Intranasal naloxone not as effective as intramuscular

  • JAMA Netw Open

  • Kelli Whitlock Burton
  • Clinical Essentials
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Takeaway

  • Opioid overdose patients who received intranasal naloxone hydrochloride were significantly more likely to require a rescue dose than patients who received the same naloxone dosage intramuscularly.

Why this matters

  • This was the first blinded, randomized trial to study the efficacy of the 2 methods for administering naloxone.

Study design

  • Double-blind, double-dummy randomized clinical trial on 197 individuals (aged, ≥18 years) with a history of injecting drug use.
  • Treatment: 800 μg naloxone hydrochloride/mL intranasal (n=104) or intramuscular (n=93) modes.
  • All participants received an intramuscular injection and an intranasal spray (active/placebo).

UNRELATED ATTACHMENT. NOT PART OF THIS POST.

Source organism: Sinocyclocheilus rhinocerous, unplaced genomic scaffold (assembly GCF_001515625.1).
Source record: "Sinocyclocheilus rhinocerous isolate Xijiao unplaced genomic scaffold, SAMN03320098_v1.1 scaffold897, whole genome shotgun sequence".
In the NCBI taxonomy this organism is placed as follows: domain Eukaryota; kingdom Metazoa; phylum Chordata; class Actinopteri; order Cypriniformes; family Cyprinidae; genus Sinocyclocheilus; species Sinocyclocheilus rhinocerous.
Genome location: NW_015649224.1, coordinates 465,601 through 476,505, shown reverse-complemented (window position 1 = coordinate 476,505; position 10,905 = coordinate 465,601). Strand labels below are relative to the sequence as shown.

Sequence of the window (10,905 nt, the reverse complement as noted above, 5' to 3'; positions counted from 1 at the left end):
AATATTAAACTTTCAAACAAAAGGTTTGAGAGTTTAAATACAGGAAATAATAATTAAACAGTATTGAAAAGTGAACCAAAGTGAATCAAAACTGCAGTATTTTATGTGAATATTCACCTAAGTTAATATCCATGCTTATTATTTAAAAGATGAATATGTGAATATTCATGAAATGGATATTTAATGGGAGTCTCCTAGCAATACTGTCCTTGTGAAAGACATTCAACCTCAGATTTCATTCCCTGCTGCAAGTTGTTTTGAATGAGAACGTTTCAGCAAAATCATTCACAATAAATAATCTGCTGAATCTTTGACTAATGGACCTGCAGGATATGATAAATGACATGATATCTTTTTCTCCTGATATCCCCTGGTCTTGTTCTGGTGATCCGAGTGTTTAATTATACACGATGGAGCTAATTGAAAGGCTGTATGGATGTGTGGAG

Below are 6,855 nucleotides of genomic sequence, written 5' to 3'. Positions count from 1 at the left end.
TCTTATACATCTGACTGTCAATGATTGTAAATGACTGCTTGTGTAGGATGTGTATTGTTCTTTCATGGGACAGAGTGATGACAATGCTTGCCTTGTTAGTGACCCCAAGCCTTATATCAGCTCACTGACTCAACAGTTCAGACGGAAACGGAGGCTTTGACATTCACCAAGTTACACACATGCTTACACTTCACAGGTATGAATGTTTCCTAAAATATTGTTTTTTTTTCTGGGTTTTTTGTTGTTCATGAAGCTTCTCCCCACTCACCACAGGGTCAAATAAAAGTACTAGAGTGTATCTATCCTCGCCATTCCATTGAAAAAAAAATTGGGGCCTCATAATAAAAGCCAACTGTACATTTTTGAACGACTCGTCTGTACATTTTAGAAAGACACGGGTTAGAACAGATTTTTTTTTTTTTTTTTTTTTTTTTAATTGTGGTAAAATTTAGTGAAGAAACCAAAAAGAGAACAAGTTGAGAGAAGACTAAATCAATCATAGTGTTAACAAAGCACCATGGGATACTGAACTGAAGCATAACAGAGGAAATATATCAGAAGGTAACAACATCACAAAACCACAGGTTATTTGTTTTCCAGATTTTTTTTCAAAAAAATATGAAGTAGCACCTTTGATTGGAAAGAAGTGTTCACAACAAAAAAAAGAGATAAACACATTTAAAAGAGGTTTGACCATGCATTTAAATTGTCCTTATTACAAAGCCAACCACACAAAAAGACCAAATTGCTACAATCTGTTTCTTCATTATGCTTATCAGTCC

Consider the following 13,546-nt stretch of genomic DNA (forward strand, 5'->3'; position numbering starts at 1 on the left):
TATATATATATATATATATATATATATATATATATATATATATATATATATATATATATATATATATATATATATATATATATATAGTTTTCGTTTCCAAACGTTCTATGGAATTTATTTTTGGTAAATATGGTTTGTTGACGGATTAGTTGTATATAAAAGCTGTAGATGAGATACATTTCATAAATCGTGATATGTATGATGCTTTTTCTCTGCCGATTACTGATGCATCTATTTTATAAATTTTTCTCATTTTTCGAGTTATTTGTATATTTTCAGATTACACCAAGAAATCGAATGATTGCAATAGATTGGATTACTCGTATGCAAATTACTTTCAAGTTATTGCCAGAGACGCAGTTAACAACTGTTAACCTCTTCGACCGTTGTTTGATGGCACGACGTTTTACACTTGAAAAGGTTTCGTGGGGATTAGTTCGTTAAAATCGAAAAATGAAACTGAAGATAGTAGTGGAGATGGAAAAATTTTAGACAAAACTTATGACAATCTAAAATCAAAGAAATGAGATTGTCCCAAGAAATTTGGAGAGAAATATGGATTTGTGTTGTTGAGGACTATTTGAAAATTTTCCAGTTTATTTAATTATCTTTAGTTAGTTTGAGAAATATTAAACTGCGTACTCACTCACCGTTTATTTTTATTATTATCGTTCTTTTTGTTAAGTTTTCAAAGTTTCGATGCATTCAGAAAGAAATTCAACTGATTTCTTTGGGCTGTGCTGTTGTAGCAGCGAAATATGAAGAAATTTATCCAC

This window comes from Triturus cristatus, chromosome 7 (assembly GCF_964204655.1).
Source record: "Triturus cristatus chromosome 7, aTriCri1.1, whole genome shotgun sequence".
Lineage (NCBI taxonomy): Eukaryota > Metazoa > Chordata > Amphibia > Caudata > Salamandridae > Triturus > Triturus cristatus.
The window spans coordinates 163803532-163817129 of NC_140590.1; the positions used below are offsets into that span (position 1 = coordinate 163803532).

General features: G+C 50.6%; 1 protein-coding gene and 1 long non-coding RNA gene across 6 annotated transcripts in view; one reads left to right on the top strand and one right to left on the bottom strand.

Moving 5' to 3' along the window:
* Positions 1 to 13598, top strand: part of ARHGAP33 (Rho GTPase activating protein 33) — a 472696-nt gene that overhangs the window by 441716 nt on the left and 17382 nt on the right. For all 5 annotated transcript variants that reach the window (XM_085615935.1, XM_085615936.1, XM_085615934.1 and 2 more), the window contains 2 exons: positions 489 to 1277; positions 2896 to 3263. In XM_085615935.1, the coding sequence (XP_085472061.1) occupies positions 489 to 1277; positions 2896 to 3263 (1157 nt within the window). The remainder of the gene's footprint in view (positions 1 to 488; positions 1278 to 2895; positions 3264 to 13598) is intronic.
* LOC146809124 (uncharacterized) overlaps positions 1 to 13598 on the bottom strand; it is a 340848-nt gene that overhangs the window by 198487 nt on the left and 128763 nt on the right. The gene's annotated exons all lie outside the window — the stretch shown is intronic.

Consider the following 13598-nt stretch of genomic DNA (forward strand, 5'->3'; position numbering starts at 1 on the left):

• Funding: New South Wales Department of Health Drug and Alcohol Services.

Key results

  • Requirement for rescue dose of naloxone was less likely in intramuscular vs intranasal naloxone group (8.6% vs 23.1%; OR, 0.35; P=.002).
  • The median time to adequate Glasgow Coma Scale scores ≥13 in intramuscular vs intranasal groups:
    • 8.0 vs 15.0 minutes (HR, 1.65; P=.002).
  • The median time to respiratory rate of at least 10 breaths/minute in intramuscular vs intranasal groups:
    • 8.0 vs 17.0 minutes (HR, 1.81; P=.001).
  • No major adverse events were reported for either group.

Limitations

  • The application of the findings to other potent opioids is unknown.

Coauthored with Chitra Ravi, MPharm